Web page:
In 2002, MIT launched its Open Courseware (OCW), and published syllabi, lecture notes, assignments and readings for hundreds of courses across disciplines. Anyone with an Internet connection can access its website and download the materials for free. Indians turned out to be the third-largest visitors outside the US. There was one drawback: most of the content was static, with a heavy emphasis on text. Slide decks were incomplete - the faculty might have reserved the missing portions for the classroom. Even though substantial dynamism can be conveyed using video clips, a mere 90 of the 2,000+ courses there are classified as "full video".

A decade later, history was made once again in the field of distance learning. Two Stanford professors threw open their course on Artificial Intelligence, which saw 1,60,000 people enrol from around the world. The term MOOC or Massively Online Open Course is self-explanatory. MOOCs take the "flipped classroom" approach to the next level, by providing the necessary scaffolding to help learners master a subject without an instructor's constant intervention. While videos form a central component of most MOOCs, there are reading assignments, exercises, quick quizzes and a final exam too. Learners interact with one another via discussion threads.

A typical MOOC runs for four to 10 weeks. Anyone with the stated prerequisites can register, either as an honour code student or as a Verified candidate. From an instructor's perspective, floating a course to a faceless crowd of thousands spread across the globe may appear like a daunting task. It is indeed so, without the backup of a capable team. This is education round the clock - as the sun sets over one geography, students in another hemisphere begin to "log into" the course. Any doubts they have about the subject matter must be resolved in good time, in order to build rapport with the class. Also, many students may not be proficient in the language of transaction.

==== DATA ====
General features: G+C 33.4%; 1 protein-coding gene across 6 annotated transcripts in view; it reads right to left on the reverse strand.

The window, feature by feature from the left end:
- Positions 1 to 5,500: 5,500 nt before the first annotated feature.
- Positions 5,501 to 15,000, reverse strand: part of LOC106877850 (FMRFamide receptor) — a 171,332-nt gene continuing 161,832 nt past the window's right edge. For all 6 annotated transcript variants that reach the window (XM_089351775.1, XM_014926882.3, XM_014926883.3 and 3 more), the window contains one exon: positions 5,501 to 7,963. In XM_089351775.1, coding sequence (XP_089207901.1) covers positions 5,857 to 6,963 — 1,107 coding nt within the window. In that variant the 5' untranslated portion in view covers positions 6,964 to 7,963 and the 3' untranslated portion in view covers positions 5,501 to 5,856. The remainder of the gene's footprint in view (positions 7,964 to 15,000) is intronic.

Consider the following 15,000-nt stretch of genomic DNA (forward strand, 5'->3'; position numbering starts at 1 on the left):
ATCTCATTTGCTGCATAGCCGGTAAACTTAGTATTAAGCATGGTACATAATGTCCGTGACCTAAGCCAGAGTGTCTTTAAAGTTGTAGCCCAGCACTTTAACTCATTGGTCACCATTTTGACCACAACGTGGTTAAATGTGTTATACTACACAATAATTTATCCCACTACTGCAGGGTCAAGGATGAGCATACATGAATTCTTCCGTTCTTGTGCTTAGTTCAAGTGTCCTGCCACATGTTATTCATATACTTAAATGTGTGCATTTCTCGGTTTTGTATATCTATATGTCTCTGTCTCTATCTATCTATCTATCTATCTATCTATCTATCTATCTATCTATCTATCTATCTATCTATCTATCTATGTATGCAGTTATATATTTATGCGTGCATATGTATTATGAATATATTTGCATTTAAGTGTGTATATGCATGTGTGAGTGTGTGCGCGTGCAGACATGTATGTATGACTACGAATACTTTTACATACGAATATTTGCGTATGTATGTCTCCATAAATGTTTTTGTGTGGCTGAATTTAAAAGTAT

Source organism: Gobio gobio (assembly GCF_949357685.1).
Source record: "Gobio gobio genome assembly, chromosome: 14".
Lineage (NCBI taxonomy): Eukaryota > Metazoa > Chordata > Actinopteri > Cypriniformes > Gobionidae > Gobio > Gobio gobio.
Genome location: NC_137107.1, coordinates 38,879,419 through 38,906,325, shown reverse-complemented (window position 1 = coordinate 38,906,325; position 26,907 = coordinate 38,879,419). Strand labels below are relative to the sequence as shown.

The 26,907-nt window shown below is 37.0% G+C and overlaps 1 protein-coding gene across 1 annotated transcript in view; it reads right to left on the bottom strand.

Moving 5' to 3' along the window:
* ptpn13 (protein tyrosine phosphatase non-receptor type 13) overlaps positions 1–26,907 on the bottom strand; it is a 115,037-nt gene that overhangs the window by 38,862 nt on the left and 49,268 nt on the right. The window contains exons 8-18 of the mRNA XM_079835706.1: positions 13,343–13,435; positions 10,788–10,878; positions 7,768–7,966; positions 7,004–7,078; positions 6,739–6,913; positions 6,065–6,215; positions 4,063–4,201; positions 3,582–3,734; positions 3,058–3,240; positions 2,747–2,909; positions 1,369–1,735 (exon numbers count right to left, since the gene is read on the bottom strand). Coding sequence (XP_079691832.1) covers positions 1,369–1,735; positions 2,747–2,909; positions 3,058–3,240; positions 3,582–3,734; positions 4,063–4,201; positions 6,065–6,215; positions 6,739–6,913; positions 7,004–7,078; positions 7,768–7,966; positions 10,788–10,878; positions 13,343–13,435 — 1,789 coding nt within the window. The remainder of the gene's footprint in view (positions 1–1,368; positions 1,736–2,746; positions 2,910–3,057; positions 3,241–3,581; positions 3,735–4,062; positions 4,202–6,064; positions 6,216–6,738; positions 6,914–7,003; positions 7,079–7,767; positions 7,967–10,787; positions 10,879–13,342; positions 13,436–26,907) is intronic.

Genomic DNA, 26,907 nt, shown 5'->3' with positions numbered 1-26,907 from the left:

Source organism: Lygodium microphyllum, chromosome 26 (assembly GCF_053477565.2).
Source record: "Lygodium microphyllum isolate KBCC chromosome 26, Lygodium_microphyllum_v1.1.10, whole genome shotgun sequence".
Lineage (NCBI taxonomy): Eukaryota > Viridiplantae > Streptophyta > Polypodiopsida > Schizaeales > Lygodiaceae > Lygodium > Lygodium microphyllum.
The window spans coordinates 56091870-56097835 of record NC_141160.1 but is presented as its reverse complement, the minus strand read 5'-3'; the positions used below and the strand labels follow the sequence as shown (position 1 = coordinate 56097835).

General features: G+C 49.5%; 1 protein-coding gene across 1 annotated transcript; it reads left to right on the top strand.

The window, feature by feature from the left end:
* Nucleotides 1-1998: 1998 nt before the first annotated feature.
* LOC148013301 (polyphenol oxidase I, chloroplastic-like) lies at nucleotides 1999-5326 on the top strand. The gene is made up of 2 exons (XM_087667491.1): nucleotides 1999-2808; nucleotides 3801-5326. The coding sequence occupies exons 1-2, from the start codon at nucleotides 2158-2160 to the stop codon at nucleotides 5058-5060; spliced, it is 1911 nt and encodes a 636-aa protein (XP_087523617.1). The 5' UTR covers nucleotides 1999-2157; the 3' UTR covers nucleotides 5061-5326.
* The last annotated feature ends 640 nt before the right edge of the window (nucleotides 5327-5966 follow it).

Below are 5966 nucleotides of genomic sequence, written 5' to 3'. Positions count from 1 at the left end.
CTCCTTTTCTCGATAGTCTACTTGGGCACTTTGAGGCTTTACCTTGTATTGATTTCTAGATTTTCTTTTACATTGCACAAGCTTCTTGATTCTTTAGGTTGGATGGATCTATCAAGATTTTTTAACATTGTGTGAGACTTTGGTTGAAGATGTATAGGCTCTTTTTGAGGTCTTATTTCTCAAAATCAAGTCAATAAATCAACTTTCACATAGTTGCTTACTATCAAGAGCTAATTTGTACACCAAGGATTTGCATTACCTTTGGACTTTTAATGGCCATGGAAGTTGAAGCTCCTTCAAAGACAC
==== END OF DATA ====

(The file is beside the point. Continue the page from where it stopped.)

MOOC@IIM-B

In 2014, the Indian Institute of Management Bangalore (IIM-B) became India's first business school to join edX as a Contributing Member. Although the initial recordings were made in December 2014, it was not until July 2015 that the first MOOC from IIM-B went live on the edX site. This course was titled Statistics for Business I or SFB1.

We floated a survey to get a better understanding of the backgrounds of the participants. SFB1 drew a global audience, dominated by Indians, followed by Americans. Because the age profile of the survey respondents agreed with that for the whole course, we believe that the sample was adequately representative. A good 85 per cent participants were over 22. Most learners possessed a college degree. The real have-nots are those without a college education and who can ill-afford to get one because of their current personal situation.

Outcome

We had pitched SFB1 at an "Intermediate" level of difficulty, with a requirement of five-seven hours spent in study each week. Nearly a thousand participants obtained a completion certificate from edX. A passing percentage of 5 per cent is considered impressive for MOOCs on the edX platform.

Conclusions

Several articles in the popular press point out that the MOOC phenomenon might be going through a "hype cycle". Although it is early to make definitive conclusions, we believe that MOOCs are here to stay. Not all MOOCs are alike: their efficacy varies just like the courses offered by faculty within a brick-and-mortar set-up. MOOC platforms have begun to offer specialisation tracks in areas such as data science, business foundations, astrophysics, computer programming, and so on. On a much larger scale, Georgia Tech has taken its masters programme in computer science online via Udacity.

In a growing economy such as India, corporate hiring is vastly constrained by the numbers graduating from top schools. MOOC platforms have made arrangements with professional networks like LinkedIn to display a student's certificates. Moreover, some competencies such as data science are in great demand while not even being a subject of discussion at top tier institutes. This makes a compelling case for companies to reach out to the growing community of MOOC-certified candidates.

(The writer is a professor at IIM-B. Sunil Reddy Kunduru, doctoral candidate, Quantitative Methods & Information Systems, also contributed to the article.)